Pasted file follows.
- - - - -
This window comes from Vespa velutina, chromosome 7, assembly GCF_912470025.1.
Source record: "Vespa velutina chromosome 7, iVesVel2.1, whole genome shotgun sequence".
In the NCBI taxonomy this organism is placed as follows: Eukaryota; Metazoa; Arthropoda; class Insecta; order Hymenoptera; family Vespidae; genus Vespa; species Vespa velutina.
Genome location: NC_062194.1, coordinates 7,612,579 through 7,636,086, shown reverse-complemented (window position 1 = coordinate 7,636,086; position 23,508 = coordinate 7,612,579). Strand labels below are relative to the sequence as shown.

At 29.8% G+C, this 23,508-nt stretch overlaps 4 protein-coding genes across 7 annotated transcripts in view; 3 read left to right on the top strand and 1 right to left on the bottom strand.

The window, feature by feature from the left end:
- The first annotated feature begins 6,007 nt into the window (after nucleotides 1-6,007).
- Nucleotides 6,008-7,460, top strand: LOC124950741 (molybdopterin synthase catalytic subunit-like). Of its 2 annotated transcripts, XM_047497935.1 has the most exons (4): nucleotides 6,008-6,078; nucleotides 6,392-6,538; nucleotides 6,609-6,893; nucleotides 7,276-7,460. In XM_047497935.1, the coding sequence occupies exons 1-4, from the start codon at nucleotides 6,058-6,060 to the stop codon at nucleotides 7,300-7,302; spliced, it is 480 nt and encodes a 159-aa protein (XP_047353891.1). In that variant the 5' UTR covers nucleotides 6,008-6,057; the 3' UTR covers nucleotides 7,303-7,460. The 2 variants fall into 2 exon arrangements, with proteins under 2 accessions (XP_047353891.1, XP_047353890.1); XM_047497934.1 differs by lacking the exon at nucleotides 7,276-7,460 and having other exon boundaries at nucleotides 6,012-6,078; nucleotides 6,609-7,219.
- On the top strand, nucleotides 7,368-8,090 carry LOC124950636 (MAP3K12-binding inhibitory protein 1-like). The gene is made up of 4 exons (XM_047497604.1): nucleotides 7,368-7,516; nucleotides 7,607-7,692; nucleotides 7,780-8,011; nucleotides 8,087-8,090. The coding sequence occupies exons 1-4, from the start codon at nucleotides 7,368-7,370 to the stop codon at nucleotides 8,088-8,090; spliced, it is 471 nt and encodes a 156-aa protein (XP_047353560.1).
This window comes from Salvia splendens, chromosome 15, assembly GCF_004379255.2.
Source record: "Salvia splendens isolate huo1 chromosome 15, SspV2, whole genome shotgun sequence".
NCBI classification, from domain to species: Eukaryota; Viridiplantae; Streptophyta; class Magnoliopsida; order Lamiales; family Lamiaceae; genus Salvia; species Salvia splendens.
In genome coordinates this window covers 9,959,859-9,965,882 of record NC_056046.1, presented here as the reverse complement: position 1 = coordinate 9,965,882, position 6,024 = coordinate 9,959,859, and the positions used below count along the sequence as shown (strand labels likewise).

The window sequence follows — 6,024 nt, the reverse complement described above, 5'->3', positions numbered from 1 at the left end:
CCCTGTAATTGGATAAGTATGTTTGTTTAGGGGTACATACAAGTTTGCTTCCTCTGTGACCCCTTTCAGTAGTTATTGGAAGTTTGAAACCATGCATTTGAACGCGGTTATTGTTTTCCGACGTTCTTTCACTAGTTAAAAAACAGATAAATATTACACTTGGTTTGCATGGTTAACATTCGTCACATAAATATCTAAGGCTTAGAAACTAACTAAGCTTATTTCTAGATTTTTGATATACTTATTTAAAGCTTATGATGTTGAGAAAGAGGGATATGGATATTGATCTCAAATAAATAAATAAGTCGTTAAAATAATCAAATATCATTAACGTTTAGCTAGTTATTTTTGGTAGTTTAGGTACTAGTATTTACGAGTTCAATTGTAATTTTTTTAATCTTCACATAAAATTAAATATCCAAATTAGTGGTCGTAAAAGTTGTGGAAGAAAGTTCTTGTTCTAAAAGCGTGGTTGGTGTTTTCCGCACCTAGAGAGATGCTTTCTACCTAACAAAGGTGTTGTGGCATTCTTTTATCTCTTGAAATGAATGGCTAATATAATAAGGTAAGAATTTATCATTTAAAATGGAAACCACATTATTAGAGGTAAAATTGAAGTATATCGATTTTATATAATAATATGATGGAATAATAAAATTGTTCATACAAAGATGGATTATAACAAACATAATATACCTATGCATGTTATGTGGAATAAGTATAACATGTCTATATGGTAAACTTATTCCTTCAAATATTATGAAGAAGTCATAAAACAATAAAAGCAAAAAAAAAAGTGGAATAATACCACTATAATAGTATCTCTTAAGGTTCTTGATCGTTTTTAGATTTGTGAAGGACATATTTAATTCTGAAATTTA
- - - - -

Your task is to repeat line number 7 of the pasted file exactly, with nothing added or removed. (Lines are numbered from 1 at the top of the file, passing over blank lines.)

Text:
- The first annotated feature begins 6,007 nt into the window (after nucleotides 1-6,007).